Spy's Poisoning May Have Been Earlier
AP | December 13, 2006
MOSCOW -- A key witness in the radiation death of former Russian intelligence officer Alexander Litvinenko claimed the poisoning took place earlier than is generally believed, according to a newspaper interview published Wednesday.
Andrei Lugovoi, also a former Russian intelligence agent, met with Litvinenko to discuss business at London's Millennium Mayfair Hotel on Nov. 1, a few hours before Litvinenko fell ill.
But Lugovoi said in an interview with the Moskovsky Komsomolets newspaper that he thinks Litvinenko may have been poisoned two weeks earlier, on the day he and Lugovoi met another business associate, Dmitry Kovtun.
Litvinenko, 43, a former KGB agent and Kremlin critic, died Nov. 23 in London, and doctors said they found the rare radioactive element polonium-210 in his body.
Lugovoi told the tabloid newspaper that he, Kovtun and Litvinenko met in the office of a security company in London Oct. 16. He suggested that they all could have been contaminated during Lugovoi and Kovtun's mid-October visit to London.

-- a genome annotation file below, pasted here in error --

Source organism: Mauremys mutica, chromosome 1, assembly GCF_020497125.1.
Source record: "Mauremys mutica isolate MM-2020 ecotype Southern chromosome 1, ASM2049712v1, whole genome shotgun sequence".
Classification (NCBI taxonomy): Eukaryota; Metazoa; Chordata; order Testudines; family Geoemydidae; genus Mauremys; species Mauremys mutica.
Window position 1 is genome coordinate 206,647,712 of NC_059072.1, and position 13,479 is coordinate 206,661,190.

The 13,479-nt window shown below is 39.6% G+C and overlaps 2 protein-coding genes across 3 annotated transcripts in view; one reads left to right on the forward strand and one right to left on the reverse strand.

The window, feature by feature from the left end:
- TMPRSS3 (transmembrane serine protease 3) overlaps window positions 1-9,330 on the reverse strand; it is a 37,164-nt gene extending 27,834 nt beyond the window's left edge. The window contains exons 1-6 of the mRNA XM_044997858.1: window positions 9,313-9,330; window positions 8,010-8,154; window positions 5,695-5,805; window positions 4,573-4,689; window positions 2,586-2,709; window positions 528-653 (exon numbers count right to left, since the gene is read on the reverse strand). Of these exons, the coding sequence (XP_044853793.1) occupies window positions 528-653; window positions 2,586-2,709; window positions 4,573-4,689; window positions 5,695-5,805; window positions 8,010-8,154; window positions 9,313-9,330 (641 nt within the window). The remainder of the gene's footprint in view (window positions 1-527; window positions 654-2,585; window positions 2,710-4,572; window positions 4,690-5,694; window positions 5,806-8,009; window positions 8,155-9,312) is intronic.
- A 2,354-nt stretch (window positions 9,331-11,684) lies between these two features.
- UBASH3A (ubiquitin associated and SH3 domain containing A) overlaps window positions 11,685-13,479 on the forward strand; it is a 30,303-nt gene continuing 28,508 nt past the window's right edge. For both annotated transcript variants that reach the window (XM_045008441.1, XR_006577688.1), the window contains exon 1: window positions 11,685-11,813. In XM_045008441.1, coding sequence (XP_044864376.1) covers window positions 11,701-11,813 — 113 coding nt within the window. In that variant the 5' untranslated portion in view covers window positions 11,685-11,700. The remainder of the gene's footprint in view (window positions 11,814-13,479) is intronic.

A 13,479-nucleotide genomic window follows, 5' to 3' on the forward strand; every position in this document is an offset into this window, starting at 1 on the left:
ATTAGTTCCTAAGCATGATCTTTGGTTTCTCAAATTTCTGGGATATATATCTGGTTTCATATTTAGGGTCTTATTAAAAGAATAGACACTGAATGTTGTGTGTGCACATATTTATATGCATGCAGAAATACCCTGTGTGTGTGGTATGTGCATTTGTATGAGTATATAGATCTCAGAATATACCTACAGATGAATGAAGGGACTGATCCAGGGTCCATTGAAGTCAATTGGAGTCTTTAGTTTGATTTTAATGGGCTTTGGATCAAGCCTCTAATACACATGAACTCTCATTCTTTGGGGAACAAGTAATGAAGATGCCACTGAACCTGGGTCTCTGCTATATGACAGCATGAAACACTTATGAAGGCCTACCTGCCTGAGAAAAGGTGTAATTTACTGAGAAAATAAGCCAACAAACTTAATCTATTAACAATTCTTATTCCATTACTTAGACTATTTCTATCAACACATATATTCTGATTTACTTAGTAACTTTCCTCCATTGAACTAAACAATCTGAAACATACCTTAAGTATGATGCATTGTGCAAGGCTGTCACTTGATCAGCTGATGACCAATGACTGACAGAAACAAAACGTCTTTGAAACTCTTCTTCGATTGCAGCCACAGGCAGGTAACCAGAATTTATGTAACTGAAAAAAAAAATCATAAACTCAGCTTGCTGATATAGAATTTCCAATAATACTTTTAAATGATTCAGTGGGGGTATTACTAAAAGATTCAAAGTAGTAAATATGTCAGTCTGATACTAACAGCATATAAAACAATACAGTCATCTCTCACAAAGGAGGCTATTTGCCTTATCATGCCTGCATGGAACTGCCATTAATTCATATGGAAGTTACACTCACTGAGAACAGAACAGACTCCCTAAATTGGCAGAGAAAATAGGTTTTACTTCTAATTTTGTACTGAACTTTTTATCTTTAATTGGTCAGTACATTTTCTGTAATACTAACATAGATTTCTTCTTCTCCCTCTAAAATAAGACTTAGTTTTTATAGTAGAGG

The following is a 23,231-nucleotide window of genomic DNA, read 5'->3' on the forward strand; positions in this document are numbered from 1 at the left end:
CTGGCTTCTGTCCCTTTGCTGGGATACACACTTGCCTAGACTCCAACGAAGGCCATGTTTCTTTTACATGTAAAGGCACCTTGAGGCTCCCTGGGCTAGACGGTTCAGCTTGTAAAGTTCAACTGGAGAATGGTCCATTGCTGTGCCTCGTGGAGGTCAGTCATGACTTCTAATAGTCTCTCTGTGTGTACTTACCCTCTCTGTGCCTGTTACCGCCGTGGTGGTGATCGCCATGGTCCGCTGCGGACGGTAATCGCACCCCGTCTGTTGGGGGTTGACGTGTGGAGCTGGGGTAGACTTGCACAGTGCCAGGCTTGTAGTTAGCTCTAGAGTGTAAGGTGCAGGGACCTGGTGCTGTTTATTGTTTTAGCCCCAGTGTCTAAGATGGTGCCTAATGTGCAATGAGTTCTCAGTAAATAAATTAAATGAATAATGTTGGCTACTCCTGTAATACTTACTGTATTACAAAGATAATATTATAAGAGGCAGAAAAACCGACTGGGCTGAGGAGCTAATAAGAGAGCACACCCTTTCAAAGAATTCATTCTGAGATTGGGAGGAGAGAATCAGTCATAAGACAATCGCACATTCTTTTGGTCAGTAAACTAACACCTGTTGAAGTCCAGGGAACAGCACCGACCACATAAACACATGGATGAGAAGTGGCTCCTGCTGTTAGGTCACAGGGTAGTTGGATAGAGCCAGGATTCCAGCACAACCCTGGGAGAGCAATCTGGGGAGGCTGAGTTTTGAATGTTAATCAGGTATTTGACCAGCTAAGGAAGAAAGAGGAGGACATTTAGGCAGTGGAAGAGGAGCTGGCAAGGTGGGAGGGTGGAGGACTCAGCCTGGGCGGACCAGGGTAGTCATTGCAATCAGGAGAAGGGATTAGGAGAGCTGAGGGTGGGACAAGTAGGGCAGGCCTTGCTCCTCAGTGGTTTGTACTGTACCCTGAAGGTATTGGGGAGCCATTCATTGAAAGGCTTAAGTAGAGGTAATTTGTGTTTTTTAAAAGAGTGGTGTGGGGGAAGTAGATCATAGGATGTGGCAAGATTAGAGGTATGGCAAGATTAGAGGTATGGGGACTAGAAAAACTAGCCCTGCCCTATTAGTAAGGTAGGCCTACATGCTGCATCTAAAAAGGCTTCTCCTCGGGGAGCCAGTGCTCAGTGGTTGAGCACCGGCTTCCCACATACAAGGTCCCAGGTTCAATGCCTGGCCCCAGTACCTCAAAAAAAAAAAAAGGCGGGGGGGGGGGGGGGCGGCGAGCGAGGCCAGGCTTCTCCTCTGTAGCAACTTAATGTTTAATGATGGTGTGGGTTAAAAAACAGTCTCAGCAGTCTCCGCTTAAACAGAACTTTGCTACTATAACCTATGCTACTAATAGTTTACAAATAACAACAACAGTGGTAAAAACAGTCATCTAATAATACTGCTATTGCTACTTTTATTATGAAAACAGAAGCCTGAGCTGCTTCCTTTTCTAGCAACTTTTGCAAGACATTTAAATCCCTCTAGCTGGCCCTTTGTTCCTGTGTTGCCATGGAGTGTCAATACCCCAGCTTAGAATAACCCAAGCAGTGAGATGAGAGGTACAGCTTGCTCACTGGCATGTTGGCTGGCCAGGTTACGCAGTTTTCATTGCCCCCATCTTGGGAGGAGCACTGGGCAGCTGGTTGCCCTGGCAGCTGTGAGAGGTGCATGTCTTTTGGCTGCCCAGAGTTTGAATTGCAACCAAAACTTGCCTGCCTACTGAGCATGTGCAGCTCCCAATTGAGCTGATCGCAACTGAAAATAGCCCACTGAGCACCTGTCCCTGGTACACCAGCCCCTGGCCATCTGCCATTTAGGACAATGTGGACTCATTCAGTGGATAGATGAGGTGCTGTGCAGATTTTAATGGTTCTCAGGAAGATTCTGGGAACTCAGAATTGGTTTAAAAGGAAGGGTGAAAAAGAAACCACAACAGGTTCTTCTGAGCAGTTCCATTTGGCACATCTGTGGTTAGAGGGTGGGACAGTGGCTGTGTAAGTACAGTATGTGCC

After Litvinenko fell ill Nov. 1, Kovtun was found to have suffered exposure to a radioactive substance. Lugovoi is also being checked for radiation contamination.
British authorities, meanwhile, discovered traces of polonium-210 in the security company offices.
"Who told you that the contamination took place on Nov. 1? It took place much earlier, on Oct. 16," Lugovoi was quoted as saying by the paper. Lugovoi is reportedly undergoing radiation checks in a Moscow clinic.
Kovtun also claimed in an interview with Germany's Spiegel TV that he must have been contaminated during meetings with Litvinenko and Lugovoi in London in mid-October.
Kovtun was present at the Nov. 1 meeting with Litvinenko and Lugovoi at the Millennium Mayfair Hotel. Litvinenko first started feeling sick that evening. Later, tests showed seven hotel employees were exposed to polonium-210.
The Russian Prosecutor General's office says Kovtun has been diagnosed with radiation poisoning. He is reportedly being treated in Russia.
Both Lugovoi and Kovtun have been questioned in Moscow by visiting Scotland Yard investigators. They have denied involvement in Litvinenko's poisoning.
Meanwhile, German investigators are investigating Kovtun on suspicion that he may have illegally handled radioactive material.
German authorities have found traces of polonium-210 in several locations visited by Kovtun before he traveled to London on Nov. 1.
They say Kovtun flew to Hamburg from Moscow on Oct. 28 and departed for London on Nov. 1. Traces of polonium-210 have been found on the passenger seat of the car that picked up Kovtun from the Hamburg airport.
German officials believe that Kovtun already was contaminated when he arrived in Hamburg.
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